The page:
Ren: I interviewed him a couple of weeks ago.

Karen: Did you?

Ren: Yeah.

Karen: Yeah. That's right, because he was here and I missed seeing him. So anyway, I talked with Bob and then I just kind of kept it quiet and just kind of 46:00worked through the emotions of that. So Shelli and I came to visit and on Memorial Day weekend, the same weekend of the Board of visitors. We were house hunting and essentially bought a house. We didn't actually buy it that day, but found places. At the time I thought Mark McNamee was a little bit different, but I didn't think much about it. And so then we flew home, and the Board of Visitors met on that Monday as they typically do to review personnel actions. 47:00And then McNamee called me the next day and he said essentially, "The Board of Visitors approved your hire but not Shelli's. They took her name off the list and approved everybody else but hers." And so he said, "The President and I will support whatever decision you have to make on this." Pretty shocking to hear that. And so Shelli and I chatted. Lucinda Roy was talking to Shelli because she was tenured associate professor in English. So we chatted and then I called McNamee back and I said, "We're coming," because I knew both Shelli and I had been very active, social activism in social justice and these kind of things in our lives and this then became a personal challenge. And essentially, I thought 48:00if they can do that to me, because it was my hire, and it wasn't really about Shelli, I mean it wasn't about her, they didn't want me to come and they couldn't not approve my hire. And so I said, "We're coming, because I'm going to face this head-on," face it head-on, and so we drove 2,701 miles.

Ren: Gosh.

Karen: And by that time some people were starting to get wind of it. I did not know until we got here that the email that was sent to me was also sent, a version of it was sent to the Board of Visitors and sent to the President and the Provost. So they had that kind of information.


You would have to ask them, but I don't think that they really expected us to come, and so we came and that was in 2002, and we're sitting here in 2017.

Ren: Right. When we were interviewing someone early with VT Stories and they were talking about kind of the protests and the demonstrations that put this issue kind of at the forefront in a lot of peoples' minds and people really bonding together to support your appointment, as well as Shelli's appointment to 50:00the English Department. How did all this, again, you really took a leap of faith in coming here and facing this as you say, how did that make the both of you feel?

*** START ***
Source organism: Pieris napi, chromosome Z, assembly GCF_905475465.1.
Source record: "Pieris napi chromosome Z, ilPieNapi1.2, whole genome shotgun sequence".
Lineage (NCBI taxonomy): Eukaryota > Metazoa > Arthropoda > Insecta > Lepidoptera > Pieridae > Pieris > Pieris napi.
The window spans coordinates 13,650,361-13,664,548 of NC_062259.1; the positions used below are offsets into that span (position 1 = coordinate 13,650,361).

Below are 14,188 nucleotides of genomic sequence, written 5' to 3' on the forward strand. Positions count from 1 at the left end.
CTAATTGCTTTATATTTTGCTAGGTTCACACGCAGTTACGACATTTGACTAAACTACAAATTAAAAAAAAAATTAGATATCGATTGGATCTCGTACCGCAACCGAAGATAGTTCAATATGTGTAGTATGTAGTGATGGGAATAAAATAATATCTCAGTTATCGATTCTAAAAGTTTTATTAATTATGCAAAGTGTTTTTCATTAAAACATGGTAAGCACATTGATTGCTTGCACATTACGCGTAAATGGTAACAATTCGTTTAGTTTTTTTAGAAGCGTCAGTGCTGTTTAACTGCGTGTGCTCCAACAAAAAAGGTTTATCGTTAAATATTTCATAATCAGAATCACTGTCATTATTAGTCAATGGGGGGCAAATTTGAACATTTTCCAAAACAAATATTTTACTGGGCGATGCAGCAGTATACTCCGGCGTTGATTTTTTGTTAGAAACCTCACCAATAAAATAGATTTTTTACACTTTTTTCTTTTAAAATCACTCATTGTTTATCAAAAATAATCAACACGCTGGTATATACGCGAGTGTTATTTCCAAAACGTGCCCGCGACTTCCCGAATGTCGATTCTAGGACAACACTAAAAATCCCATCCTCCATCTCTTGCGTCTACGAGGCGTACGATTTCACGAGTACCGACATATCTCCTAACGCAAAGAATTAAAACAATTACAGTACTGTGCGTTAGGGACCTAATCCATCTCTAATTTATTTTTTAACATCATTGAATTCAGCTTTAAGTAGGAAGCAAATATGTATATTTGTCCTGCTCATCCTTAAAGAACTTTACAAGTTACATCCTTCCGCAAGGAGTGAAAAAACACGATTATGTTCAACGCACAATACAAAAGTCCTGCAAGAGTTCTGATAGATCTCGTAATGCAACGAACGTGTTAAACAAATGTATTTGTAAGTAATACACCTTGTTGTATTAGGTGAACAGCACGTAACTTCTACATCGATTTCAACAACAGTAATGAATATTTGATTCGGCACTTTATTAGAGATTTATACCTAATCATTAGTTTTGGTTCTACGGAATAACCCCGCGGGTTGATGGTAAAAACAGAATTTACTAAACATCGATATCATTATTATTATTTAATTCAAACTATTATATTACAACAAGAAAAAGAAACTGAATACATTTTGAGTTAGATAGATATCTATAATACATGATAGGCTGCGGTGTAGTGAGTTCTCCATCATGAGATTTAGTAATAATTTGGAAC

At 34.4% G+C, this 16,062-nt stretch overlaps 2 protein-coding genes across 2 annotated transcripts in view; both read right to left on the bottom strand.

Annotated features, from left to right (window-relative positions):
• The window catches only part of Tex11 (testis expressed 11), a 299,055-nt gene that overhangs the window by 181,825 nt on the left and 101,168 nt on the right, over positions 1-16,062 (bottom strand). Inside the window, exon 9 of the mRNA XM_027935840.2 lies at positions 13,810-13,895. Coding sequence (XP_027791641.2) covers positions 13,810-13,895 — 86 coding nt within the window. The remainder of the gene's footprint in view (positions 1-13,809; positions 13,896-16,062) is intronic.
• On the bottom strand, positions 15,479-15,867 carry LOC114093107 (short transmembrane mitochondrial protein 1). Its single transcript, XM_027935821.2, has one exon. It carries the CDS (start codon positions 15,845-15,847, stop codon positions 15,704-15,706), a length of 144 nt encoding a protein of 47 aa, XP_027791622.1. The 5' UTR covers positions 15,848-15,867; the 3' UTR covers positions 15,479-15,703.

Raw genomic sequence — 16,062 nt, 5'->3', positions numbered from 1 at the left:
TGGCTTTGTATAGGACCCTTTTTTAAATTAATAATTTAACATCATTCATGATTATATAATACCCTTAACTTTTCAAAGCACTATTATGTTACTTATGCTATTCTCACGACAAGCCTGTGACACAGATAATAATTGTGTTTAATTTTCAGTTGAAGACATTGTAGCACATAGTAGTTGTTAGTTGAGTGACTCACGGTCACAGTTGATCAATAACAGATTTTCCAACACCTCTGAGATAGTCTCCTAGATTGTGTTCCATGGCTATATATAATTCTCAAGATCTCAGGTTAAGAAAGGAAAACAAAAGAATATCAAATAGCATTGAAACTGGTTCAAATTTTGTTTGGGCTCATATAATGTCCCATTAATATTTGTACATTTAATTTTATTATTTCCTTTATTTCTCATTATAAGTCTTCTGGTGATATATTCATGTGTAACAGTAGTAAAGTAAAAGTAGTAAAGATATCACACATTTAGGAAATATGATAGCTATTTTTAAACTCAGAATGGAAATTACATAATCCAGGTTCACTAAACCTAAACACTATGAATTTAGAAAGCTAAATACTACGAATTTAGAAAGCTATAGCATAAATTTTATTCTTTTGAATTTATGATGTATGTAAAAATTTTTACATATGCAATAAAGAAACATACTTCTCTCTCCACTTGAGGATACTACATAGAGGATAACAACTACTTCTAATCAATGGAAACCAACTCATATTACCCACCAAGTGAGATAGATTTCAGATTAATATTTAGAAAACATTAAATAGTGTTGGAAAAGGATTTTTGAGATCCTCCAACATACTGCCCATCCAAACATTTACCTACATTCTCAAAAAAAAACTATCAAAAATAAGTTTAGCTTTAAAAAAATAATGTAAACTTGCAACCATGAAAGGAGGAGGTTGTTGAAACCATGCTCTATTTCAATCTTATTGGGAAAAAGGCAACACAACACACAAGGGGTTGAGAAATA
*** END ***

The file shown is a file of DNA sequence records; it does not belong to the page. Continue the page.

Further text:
Karen: It felt very good, and because both of us grew up in Southern California, a different timeframe, but we expected people to stand up and protest or make their voices heard, and that was not the culture here. And so it was like oh wow, we can have a demonstration. And I kept a little bit of distance from that, because I thought it was appropriate, and I know it was very very supportive for Shelli, because she's the one who I had a job. She didn't have a job, and then she would ultimately get back her associate professor tenure position. But it was I think very supportive for her. I was so pleased in general, well we both were to see the communities coming together, because the gay community as it was 51:00primarily known then, and the black community did not interact. But it was starting to because there were other things that were happening, and it was faculty, women studies and strong feminists who said this is wrong. This is dead wrong, and so they took on the-- You know I don't even really know all the things about how the letter-writing campaign and the protests and all of that, but we are very thankful to them, because they brought it into the limelight.

Ren: How long was it after once they said, they pulled Shelli's name, how long was that gap before they finally approved her appointment?

Karen: Well she had a temporary position, we got here in August and in January 52:00that's when she assumed a position in TLOS, Learning Technologies, doing contemporary Pedagogy, which is something that she was very skilled at, and she had been a faculty member in comparative American cultures in a number of places. And so I think then that spring she had that kind of employment which was helpful, and then English re-voted and she was able to assume that, be the Associate Professor in English. Most of her paid experience here was in Learning Technologies, but she also served in a couple of roles and was an active faculty member in English.

Ren: I want to ask you, this was maybe a challenging or difficult time, your arrival to the campus. That was in 2002, so here we are 15 years later. As the Vice President and Dean for Graduate Education what are some of your favorite 53:00memories or experiences during this 15 years?